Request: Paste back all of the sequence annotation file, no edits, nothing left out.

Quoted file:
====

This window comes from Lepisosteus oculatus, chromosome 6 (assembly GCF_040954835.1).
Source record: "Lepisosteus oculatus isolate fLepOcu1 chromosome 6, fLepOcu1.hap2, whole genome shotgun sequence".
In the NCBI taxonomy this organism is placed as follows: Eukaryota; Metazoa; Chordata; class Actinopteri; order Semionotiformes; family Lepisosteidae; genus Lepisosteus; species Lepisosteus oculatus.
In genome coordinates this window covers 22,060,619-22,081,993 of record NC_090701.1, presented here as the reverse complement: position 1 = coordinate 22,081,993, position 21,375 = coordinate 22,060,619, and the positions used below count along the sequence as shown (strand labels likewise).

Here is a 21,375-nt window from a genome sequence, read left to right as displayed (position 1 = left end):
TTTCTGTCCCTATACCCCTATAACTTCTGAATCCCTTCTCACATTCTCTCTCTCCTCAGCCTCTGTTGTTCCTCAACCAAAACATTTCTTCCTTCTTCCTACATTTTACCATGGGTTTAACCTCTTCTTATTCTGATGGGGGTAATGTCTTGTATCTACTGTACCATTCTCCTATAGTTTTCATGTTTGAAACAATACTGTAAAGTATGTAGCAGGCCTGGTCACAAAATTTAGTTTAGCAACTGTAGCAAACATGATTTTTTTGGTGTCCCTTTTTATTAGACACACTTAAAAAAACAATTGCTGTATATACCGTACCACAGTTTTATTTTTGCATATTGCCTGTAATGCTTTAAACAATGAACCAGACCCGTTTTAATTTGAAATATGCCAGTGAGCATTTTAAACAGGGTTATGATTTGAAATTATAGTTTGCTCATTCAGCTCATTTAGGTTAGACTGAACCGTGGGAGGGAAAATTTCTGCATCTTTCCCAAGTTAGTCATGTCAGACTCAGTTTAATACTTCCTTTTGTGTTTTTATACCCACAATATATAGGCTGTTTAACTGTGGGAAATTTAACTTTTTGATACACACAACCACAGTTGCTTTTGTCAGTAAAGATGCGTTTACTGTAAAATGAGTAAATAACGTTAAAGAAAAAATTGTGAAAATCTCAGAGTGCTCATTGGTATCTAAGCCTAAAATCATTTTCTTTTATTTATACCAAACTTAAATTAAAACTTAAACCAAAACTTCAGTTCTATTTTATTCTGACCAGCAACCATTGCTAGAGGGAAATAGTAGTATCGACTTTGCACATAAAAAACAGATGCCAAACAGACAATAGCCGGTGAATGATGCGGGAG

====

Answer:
This window comes from Lepisosteus oculatus, chromosome 6 (assembly GCF_040954835.1).
Source record: "Lepisosteus oculatus isolate fLepOcu1 chromosome 6, fLepOcu1.hap2, whole genome shotgun sequence".
In the NCBI taxonomy this organism is placed as follows: Eukaryota; Metazoa; Chordata; class Actinopteri; order Semionotiformes; family Lepisosteidae; genus Lepisosteus; species Lepisosteus oculatus.
In genome coordinates this window covers 22,060,619-22,081,993 of record NC_090701.1, presented here as the reverse complement: position 1 = coordinate 22,081,993, position 21,375 = coordinate 22,060,619, and the positions used below count along the sequence as shown (strand labels likewise).

Here is a 21,375-nt window from a genome sequence, read left to right as displayed (position 1 = left end):
TTTCTGTCCCTATACCCCTATAACTTCTGAATCCCTTCTCACATTCTCTCTCTCCTCAGCCTCTGTTGTTCCTCAACCAAAACATTTCTTCCTTCTTCCTACATTTTACCATGGGTTTAACCTCTTCTTATTCTGATGGGGGTAATGTCTTGTATCTACTGTACCATTCTCCTATAGTTTTCATGTTTGAAACAATACTGTAAAGTATGTAGCAGGCCTGGTCACAAAATTTAGTTTAGCAACTGTAGCAAACATGATTTTTTTGGTGTCCCTTTTTATTAGACACACTTAAAAAAACAATTGCTGTATATACCGTACCACAGTTTTATTTTTGCATATTGCCTGTAATGCTTTAAACAATGAACCAGACCCGTTTTAATTTGAAATATGCCAGTGAGCATTTTAAACAGGGTTATGATTTGAAATTATAGTTTGCTCATTCAGCTCATTTAGGTTAGACTGAACCGTGGGAGGGAAAATTTCTGCATCTTTCCCAAGTTAGTCATGTCAGACTCAGTTTAATACTTCCTTTTGTGTTTTTATACCCACAATATATAGGCTGTTTAACTGTGGGAAATTTAACTTTTTGATACACACAACCACAGTTGCTTTTGTCAGTAAAGATGCGTTTACTGTAAAATGAGTAAATAACGTTAAAGAAAAAATTGTGAAAATCTCAGAGTGCTCATTGGTATCTAAGCCTAAAATCATTTTCTTTTATTTATACCAAACTTAAATTAAAACTTAAACCAAAACTTCAGTTCTATTTTATTCTGACCAGCAACCATTGCTAGAGGGAAATAGTAGTATCGACTTTGCACATAAAAAACAGATGCCAAACAGACAATAGCCGGTGAATGATGCGGGAG